A large proportion of the arts community in England is currently awaiting Arts Council England’s NPO decisions. In this round there has been an increased emphasis on governance alongside a very welcome understanding of different forms of organisation. I thought it a good time to look back on a short paper that I wrote in 2016 for my Master’s in Cultural Economics
Profit or non-profit is a more complex question than it first appears. Leadership and the way that leaders valorise their values is just as, if not more, important than an organisation’s profit-making status.
Organisations as individuals
Without private means, benefactors or benefits, an individual usually works to earn funds that allow them to cover their essential costs and, hopefully, provide enough surplus to fund additional activity. For some this surplus is a challenge to obtain and for others, it may be substantial. Most individuals are not non-profit, even those who work for non-profit organisations. They earn a wage and use a proportion to cover costs and any surplus to fund items or activities that they personally choose to fund, (holidays, luxury items, entertainment, alms to the poor…). This choice is a means of helping an individual valorise their personal values. This applies to people who work for for-profit and non-profit organisations. An organisation, be it profit or non-profit strives to do the same. Again, some organisations generate a substantial surplus whilst others struggle. Any surplus generated by the organisation will be used to valorise the values of the organisation. This may take the form of re-investment, shareholder dividends or staff bonuses. They are subject to ‘the invisible hand of market forces’ (Smith, 1776. p.256).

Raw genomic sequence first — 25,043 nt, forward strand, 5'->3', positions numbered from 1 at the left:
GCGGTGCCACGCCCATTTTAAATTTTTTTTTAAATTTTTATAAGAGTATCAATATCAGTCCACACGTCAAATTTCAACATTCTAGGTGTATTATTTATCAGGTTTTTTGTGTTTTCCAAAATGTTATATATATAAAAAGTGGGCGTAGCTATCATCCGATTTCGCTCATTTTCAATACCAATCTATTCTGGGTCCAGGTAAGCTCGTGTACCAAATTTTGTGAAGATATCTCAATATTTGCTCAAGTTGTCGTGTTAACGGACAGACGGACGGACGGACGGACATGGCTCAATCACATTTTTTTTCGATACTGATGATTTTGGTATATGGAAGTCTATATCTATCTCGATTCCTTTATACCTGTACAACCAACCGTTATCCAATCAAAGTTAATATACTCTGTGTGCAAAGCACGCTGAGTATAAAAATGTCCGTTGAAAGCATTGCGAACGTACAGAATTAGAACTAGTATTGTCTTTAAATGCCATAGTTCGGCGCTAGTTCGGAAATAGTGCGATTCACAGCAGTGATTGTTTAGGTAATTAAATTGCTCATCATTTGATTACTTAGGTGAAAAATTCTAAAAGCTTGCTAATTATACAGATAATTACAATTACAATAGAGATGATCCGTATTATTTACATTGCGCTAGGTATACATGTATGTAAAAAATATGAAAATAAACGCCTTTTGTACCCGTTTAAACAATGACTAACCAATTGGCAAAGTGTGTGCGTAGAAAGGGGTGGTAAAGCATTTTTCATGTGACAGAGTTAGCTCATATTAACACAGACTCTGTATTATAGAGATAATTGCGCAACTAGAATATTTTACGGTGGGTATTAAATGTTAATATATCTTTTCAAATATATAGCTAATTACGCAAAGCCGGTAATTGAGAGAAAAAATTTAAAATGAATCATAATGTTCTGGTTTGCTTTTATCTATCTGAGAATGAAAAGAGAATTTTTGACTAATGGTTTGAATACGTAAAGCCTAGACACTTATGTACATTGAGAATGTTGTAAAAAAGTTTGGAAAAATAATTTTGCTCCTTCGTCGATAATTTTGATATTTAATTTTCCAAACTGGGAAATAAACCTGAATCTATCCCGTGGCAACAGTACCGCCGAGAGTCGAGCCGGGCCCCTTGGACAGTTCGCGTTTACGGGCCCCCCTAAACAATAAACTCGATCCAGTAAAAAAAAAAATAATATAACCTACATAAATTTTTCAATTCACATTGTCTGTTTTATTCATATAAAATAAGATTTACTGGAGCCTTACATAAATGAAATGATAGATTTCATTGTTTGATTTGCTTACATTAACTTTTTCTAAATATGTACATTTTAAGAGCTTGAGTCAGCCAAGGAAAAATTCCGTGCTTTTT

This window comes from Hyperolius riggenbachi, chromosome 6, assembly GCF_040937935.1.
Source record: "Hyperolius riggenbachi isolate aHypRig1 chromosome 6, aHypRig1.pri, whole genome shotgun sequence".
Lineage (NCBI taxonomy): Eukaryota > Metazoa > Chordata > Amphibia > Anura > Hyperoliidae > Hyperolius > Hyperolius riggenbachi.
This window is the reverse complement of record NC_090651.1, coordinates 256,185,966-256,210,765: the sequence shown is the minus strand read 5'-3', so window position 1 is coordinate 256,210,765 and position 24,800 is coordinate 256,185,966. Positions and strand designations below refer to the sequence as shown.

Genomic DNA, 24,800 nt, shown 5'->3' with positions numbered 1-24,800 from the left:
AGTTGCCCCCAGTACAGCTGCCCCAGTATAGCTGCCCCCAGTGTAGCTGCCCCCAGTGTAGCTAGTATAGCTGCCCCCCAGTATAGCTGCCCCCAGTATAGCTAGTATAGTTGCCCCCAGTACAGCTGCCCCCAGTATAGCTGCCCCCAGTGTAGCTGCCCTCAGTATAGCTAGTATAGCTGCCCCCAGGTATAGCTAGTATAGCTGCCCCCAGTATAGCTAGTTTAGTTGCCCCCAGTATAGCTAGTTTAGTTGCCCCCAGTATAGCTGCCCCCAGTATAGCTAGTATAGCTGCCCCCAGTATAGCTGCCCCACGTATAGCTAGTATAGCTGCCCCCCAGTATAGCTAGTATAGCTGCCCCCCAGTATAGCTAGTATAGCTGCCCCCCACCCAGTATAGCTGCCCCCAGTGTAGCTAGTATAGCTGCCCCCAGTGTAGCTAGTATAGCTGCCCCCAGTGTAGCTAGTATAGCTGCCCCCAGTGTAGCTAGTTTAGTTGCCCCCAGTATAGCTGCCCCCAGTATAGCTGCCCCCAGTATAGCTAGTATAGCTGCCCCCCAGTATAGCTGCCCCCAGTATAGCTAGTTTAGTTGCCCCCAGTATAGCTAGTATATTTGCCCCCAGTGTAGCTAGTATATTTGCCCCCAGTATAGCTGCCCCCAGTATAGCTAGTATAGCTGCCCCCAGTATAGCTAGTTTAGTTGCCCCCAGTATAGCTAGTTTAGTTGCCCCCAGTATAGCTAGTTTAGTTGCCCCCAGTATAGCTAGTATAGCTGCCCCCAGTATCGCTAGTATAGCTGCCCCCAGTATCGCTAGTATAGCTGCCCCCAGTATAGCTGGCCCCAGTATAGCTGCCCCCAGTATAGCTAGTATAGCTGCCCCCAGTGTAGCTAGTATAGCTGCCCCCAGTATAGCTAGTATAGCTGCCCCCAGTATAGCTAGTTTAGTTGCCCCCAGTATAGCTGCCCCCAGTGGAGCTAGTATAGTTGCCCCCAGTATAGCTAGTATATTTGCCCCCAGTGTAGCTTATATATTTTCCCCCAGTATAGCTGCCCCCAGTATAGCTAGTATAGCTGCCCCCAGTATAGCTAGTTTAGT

Most individuals do not codify their values. They may not be conscious of having values but will still invest resources in valorising them. The same is true of organisations, especially smaller ones. Even when an organisation publishes its values they may not represent the true values that the organisation represents but the values that they would like the outside world to believe that the organisation represents. An individual’s values can be selfish, altruistic, both and anything else in between. So can those of an organisation. These values are what is important rather than an organisation’s profit-making status.
The non-profit organisation.